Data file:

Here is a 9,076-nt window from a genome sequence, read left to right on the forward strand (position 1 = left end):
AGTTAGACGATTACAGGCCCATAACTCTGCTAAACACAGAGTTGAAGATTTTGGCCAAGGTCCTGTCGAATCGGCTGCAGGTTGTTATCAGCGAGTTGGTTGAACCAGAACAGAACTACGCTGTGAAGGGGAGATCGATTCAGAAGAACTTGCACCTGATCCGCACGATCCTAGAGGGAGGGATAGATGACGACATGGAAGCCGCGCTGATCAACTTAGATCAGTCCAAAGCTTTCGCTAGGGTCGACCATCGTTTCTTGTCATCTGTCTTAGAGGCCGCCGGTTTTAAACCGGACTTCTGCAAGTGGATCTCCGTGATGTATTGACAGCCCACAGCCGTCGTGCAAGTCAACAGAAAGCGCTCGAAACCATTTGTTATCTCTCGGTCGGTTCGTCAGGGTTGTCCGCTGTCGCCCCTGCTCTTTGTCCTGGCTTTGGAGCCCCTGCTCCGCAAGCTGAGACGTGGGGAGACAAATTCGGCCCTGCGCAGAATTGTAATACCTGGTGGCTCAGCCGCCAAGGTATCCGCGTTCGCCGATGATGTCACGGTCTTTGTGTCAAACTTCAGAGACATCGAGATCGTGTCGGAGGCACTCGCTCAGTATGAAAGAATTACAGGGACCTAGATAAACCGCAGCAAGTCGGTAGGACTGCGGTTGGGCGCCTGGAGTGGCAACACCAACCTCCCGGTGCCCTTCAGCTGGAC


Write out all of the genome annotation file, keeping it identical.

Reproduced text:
Here is a 9,076-nt window from a genome sequence, read left to right on the forward strand (position 1 = left end):
AGTTAGACGATTACAGGCCCATAACTCTGCTAAACACAGAGTTGAAGATTTTGGCCAAGGTCCTGTCGAATCGGCTGCAGGTTGTTATCAGCGAGTTGGTTGAACCAGAACAGAACTACGCTGTGAAGGGGAGATCGATTCAGAAGAACTTGCACCTGATCCGCACGATCCTAGAGGGAGGGATAGATGACGACATGGAAGCCGCGCTGATCAACTTAGATCAGTCCAAAGCTTTCGCTAGGGTCGACCATCGTTTCTTGTCATCTGTCTTAGAGGCCGCCGGTTTTAAACCGGACTTCTGCAAGTGGATCTCCGTGATGTATTGACAGCCCACAGCCGTCGTGCAAGTCAACAGAAAGCGCTCGAAACCATTTGTTATCTCTCGGTCGGTTCGTCAGGGTTGTCCGCTGTCGCCCCTGCTCTTTGTCCTGGCTTTGGAGCCCCTGCTCCGCAAGCTGAGACGTGGGGAGACAAATTCGGCCCTGCGCAGAATTGTAATACCTGGTGGCTCAGCCGCCAAGGTATCCGCGTTCGCCGATGATGTCACGGTCTTTGTGTCAAACTTCAGAGACATCGAGATCGTGTCGGAGGCACTCGCTCAGTATGAAAGAATTACAGGGACCTAGATAAACCGCAGCAAGTCGGTAGGACTGCGGTTGGGCGCCTGGAGTGGCAACACCAACCTCCCGGTGCCCTTCAGCTGGAC